Online campaigning organisations are on the rise. They have captured the imagination of citizens and scholars alike with their ability to use rapid response tactics to engage with public policy debate and mobilize citizens. Early on Andrew Chadwick (2007) labeled these new campaign organisations as ‘hybrids’: using both online and offline political action strategies, as well as intentionally switching repertoires to sometimes act like a mass mobilisation social movement, and other times like an insider interest group.
These online campaigning organisations run multi-issue agendas, are geographically decentralized, and run sophisticated media strategies. The best known of these are MoveOn in the US, internationally focused Avaaz, and GetUp! in Australia. However, new online campaigning organisations are emerging all the time that more often than not have direct lineage through former staff and similar tactics to this first wave. These newer organisations include the UK-based 38 Degrees, SumOfUs that works on consumer issues to hold corporations accountable, and Change.Org, a for-profit organisation that hosts and develops petitions for grassroots groups.
Existing civil society focused organisations are also being challenged to fundamentally change their approach, to move political tactics and communications online, and to grow their member lists. David Karpf (2012) has branded this “MoveOn Effect”, where the success of online campaigning organisations like MoveOn has fundamentally changed and disrupted the advocacy organisation scene. But how has this shift occurred? How have these new organisations succeeded in being both innovative and politically successful?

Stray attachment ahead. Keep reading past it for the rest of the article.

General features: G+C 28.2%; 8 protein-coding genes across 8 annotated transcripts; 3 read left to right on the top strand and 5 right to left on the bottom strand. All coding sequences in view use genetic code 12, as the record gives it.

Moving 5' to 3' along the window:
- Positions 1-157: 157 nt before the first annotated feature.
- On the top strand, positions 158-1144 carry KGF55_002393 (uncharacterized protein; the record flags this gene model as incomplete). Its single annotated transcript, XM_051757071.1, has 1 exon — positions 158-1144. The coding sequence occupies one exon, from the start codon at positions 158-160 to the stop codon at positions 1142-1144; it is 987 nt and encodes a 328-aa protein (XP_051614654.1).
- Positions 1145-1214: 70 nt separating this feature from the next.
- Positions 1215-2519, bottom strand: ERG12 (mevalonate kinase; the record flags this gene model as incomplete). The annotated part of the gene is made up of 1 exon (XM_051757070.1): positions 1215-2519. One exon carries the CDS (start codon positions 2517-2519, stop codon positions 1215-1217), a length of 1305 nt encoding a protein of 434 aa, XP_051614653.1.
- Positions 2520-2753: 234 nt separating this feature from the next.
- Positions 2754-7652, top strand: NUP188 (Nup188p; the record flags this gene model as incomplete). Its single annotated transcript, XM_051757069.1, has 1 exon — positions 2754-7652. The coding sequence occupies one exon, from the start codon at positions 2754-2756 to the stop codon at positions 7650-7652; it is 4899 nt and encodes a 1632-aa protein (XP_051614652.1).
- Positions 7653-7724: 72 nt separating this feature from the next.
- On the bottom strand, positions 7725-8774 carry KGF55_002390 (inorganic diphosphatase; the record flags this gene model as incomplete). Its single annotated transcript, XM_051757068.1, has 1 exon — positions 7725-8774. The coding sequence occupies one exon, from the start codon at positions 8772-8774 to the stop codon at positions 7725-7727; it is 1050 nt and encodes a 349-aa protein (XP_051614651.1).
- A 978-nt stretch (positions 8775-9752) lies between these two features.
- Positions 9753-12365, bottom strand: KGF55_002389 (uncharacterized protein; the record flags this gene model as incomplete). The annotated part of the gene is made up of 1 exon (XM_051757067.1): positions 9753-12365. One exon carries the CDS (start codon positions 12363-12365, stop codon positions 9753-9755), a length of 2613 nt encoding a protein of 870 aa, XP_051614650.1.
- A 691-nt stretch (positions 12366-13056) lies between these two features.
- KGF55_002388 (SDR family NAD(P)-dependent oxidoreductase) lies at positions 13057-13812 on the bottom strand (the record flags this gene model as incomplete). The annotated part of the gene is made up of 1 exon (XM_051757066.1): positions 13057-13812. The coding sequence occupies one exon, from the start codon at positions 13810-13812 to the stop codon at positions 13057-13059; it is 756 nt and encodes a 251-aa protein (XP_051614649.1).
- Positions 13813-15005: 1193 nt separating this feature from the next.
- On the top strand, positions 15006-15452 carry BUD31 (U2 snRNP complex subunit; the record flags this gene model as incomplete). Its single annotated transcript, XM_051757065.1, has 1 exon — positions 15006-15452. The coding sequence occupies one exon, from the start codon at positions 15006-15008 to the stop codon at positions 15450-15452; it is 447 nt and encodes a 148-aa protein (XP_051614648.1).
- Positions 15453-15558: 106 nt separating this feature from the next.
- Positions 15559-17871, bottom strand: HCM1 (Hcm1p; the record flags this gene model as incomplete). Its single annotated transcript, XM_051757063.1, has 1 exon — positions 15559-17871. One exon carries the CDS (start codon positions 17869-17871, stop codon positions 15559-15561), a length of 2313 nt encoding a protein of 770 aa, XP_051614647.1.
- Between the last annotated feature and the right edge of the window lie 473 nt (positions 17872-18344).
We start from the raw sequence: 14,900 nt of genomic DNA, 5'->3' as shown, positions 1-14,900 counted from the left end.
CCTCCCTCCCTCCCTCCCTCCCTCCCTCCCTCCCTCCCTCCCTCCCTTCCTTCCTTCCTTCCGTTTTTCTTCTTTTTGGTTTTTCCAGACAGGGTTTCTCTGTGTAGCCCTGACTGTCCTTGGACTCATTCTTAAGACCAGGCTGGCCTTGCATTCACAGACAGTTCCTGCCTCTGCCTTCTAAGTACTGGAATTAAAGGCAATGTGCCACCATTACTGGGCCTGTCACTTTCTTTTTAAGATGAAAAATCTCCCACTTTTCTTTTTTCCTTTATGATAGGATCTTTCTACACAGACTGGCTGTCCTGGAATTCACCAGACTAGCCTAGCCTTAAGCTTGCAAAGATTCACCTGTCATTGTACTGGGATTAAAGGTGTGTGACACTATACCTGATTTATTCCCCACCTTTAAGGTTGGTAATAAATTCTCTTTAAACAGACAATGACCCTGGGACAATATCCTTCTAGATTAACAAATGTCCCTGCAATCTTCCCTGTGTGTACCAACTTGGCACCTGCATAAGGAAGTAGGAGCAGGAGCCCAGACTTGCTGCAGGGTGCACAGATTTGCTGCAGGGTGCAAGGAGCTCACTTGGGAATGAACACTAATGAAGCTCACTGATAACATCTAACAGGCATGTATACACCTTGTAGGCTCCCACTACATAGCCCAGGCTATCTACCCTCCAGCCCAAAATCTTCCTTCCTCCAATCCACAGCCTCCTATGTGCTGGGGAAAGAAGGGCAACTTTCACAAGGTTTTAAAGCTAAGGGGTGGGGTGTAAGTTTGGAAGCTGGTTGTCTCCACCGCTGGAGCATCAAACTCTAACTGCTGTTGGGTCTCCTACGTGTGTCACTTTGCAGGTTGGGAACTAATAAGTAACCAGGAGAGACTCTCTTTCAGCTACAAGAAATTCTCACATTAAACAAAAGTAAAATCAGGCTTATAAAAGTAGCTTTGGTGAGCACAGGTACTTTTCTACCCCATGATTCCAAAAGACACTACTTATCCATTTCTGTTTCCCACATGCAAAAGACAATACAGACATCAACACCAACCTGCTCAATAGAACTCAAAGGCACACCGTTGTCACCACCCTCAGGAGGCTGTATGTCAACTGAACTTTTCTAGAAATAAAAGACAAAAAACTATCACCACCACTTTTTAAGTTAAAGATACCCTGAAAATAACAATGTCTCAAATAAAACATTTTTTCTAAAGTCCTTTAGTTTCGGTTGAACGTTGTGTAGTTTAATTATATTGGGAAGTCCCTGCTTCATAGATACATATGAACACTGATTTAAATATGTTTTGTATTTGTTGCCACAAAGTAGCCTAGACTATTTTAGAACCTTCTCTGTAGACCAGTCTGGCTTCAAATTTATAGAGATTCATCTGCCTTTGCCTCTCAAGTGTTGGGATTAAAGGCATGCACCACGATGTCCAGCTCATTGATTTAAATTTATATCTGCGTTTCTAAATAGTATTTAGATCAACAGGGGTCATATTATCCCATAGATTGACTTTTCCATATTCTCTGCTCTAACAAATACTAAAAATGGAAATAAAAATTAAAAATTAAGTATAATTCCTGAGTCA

One increasingly common answer is to focus on how they have developed low threshold online tactics where the risk to participants is reduced. This includes issue and campaign specific online petitions, letter writing, emails, donating money, and boycotts. The other answer is to focus more closely on the discursive tactics these organisations use in their campaigns, based on a shared commitment to a storytelling strategy, and the practical realisation of a ‘theory of change’. That is, to ask how campaigns produce successful stories that follow a concrete theory of why taking action inevitably leads to a desired result.
Storytelling is a device for explaining politics and a campaign via “cause and effect relations, through its sequencing of events, rather than by appeals to standards of logic and proof” (Polletta et al. 2011, 111). These campaign stories characteristically have a plot and identifiable characters, a beginning and middle to the story, but the recipient of the story can create, or rather act out, the end. Framing is important to understanding social movement action but a narrative or storytelling driven analysis focuses more on how language or rhetoric is used, and reveals the underlying “common sense” and emotional frames used in online campaigns’ delivery of messages (Polletta 2009). Polletta et al. (2011, 122) suggest that activists have been successful against better resourced and influential opponents and elites when they “sometimes but not always, have been able to exploit popular associations of narrative with people over power, and moral urgency over technical rationality”.
We have identified four stages of storytelling that need to occur for a campaign to be successful:
The new online campaigning organisations all prioritise a storytelling approach in their campaigns, using it to build their own autobiographical story and to differentiate what they do from ‘politics as usual’, characterised as party-based, adversarial politics. Harvard scholar and organising practitioner Marshall Ganz’s ideas on the practice of storytelling underpin the philosophy of the New Organizing Institute, which provides training for increasing numbers of online activists. Having received training, these professional campaigners informally join the network of established and emerging ‘theory of change’ organisations such as MoveOn, AVAAZ, Organising for America, the Progressive Change Campaign Committee, SumOfUs, and so on.